“In 2002, Paterno failed to alert the authorities to the claims of then-graduate assistant Mike McQueary, who said he saw Sandusky in the Penn State showers having sex with a young boy.” (italics mine, http://t.co/BJvooZ5J)

I’m sorry, but when a grown man takes a 10-year-old boy into a deserted shower and rapes him, the two are not “having sex.”  It’s sexual assault, so let’s say it that way.  It is that simple. 

I decided to check other sources to see the phrases being used in the Sandusky child sex-abuse case.  A Detroit Free Press article uses the phrase “having sex with a boy in the school shower” but correctly describes it as assault a paragraph later.  Fox and the Detroit Free Press were not alone.   The phrase “having sex” appeared in several articles from different sources, usually connected to comments from the Penn State graduate assistant.   Maybe the journalists were simply paraphrasing, so I decided to check his words himself. 

The grand jury presentation,  found online, states that the assistant witnessed an approximately ten-year-old boy “being subjected to anal intercourse by a naked Sandusky.”  Those words are  objective but accurate.  Ugly, yes, but so is child abuse.

The term “having sex” implies a consensual act.  Two consenting people “have sex.”  In sexual assault, only one person is raped, or as the grand jury report states, one is “subjected” to a sexual act.  And let’s be clear.  Children do not consent.  They are intimidated,  tricked, or forced.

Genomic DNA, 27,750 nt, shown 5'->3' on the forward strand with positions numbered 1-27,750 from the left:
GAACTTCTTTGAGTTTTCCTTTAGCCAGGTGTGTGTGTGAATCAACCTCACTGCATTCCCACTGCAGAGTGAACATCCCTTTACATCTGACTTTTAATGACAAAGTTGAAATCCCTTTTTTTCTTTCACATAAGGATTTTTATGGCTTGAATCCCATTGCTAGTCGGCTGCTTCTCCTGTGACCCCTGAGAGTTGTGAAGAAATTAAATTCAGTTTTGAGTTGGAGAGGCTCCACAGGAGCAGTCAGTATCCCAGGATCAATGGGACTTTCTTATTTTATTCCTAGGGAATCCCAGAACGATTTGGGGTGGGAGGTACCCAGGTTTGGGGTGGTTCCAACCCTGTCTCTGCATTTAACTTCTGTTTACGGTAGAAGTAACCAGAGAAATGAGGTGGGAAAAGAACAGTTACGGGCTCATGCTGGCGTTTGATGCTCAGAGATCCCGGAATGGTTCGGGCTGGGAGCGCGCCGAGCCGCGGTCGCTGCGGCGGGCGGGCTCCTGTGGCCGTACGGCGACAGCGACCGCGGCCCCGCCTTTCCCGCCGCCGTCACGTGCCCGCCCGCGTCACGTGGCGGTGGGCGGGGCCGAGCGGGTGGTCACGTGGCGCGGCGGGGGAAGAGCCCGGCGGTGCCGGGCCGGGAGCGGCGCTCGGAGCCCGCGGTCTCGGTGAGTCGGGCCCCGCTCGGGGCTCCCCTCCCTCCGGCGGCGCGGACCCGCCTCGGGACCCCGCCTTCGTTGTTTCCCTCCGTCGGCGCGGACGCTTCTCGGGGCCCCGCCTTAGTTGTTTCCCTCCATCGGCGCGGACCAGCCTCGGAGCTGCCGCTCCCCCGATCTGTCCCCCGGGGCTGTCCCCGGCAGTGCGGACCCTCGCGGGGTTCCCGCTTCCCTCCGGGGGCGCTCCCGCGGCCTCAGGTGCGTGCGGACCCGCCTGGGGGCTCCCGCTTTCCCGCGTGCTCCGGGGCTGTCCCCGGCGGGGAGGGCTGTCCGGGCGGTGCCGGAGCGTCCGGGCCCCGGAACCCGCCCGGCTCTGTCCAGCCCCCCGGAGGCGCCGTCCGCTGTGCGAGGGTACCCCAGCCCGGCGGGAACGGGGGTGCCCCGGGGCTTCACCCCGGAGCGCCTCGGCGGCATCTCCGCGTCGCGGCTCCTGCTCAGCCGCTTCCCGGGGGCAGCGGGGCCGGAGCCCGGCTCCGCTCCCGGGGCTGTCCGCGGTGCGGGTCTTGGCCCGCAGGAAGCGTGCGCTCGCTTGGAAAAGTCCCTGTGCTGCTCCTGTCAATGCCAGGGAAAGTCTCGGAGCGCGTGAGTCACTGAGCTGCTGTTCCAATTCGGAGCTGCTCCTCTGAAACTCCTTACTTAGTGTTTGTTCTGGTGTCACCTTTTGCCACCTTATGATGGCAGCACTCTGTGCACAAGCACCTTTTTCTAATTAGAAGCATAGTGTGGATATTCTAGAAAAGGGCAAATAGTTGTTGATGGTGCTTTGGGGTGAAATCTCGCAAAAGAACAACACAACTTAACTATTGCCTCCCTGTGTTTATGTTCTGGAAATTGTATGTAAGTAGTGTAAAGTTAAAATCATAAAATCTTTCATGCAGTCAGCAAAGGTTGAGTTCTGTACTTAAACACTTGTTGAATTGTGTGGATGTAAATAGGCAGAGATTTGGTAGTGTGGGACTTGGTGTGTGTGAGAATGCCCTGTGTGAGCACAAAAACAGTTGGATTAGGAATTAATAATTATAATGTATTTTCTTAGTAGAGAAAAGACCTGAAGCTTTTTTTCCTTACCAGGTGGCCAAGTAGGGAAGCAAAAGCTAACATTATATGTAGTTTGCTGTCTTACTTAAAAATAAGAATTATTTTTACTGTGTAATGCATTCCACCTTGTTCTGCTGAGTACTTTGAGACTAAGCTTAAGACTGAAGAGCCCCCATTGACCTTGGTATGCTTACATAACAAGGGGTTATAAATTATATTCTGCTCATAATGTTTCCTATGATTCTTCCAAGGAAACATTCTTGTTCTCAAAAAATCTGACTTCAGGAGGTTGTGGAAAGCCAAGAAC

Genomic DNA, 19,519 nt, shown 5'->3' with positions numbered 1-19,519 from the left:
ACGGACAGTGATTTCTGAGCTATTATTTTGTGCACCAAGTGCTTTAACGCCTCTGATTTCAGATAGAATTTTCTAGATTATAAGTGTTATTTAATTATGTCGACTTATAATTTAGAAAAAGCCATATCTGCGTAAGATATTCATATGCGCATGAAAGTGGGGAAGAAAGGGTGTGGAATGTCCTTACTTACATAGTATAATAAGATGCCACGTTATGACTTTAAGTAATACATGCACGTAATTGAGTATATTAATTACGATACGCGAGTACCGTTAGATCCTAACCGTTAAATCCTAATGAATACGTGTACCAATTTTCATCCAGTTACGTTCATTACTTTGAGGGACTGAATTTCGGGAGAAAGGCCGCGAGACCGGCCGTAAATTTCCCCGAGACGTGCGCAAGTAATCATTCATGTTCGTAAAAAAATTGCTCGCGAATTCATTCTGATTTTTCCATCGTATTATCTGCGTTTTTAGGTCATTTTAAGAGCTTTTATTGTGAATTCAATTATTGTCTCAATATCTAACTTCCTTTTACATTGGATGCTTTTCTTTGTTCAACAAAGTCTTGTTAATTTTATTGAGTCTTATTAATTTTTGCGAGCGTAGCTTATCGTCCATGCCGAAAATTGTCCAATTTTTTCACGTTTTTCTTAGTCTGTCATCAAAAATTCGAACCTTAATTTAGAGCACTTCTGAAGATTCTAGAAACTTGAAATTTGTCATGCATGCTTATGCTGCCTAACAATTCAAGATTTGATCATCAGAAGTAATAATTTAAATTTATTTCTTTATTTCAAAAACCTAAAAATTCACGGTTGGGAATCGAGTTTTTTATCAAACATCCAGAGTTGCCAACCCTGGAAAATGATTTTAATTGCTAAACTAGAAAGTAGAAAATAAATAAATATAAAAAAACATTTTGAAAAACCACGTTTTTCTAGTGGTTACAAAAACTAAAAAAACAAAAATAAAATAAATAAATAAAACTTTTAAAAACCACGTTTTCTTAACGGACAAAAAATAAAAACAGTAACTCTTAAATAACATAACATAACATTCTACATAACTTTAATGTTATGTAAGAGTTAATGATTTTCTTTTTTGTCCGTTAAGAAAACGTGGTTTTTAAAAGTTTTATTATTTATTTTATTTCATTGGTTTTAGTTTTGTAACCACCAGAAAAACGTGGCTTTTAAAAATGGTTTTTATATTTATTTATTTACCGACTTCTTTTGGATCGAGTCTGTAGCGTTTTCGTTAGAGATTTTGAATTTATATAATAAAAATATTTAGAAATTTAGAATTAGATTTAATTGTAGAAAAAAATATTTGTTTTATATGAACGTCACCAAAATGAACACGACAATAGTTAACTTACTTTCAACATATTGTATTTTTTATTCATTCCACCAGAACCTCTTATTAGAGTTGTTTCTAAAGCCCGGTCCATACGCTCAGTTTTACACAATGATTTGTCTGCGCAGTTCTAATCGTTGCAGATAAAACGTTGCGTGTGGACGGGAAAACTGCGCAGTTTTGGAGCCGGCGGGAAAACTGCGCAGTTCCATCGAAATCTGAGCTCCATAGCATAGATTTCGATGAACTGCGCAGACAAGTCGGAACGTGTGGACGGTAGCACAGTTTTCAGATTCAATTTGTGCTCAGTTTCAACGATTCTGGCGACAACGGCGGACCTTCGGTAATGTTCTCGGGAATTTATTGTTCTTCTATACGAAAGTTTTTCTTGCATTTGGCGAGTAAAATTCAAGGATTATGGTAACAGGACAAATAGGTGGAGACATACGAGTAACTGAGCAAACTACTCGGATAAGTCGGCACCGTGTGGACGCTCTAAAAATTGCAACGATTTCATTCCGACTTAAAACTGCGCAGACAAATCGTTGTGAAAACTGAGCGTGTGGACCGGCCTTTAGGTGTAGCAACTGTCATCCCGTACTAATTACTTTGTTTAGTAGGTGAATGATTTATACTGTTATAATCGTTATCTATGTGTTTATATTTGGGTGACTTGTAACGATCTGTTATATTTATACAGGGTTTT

So what is happening here?  Why are reporters using casual language such as “having sex” to describe the rape of a child?  Why aren’t editors catching this and changing the language to meet the crime?   Have the Kinsey reports influenced society to this degree?  Besides error and misrepresentations in his research, I still can’t believe credence is lent to a man who gathered “research” on infant and child orgasms, often from accounts from child molesters. (Who else?)  Consider the following quote from Kinsey:

“It is difficult to understand why a child, except for cultural conditioning, should be disturbed at having its genitalia touched, or disturbed at seeing the genitalia of other persons, or disturbed at even more specific sexual contacts.” (page 121, Sexual Behavior in the Human Female.)

Controversial ideas, even false ones, work best at a slow march.  And if a bad idea has even an element of truth (yes, all humans, even infants and children, are sexual beings) it has an even greater chance of lingering.  All bad ideas had a start, a moment where a few people could have made a stand, cried the alarm, before the idea became too big to defeat. And as slavery has proven,  once a bad idea becomes “accepted” for a time, it takes years and scores of victims before the idea can be corrected.  “Cultural conditioning” never convinced the victims of slavery that their bonds were just.

Could this be our moment?  Is the use of language in the media regarding Sandusky’s child molestation waving a flag of warning for us?  Let us not slide down the slope of believing a very bad idea.  Sandusky and the 10-year-old boy were not “having sex.”  The boy was being violated and raped, and still bears the wounds in his soul to this day. 

No amount of “cultural conditioning” could convince Sandusky’s victims that his actions were anything other than pure tragedy.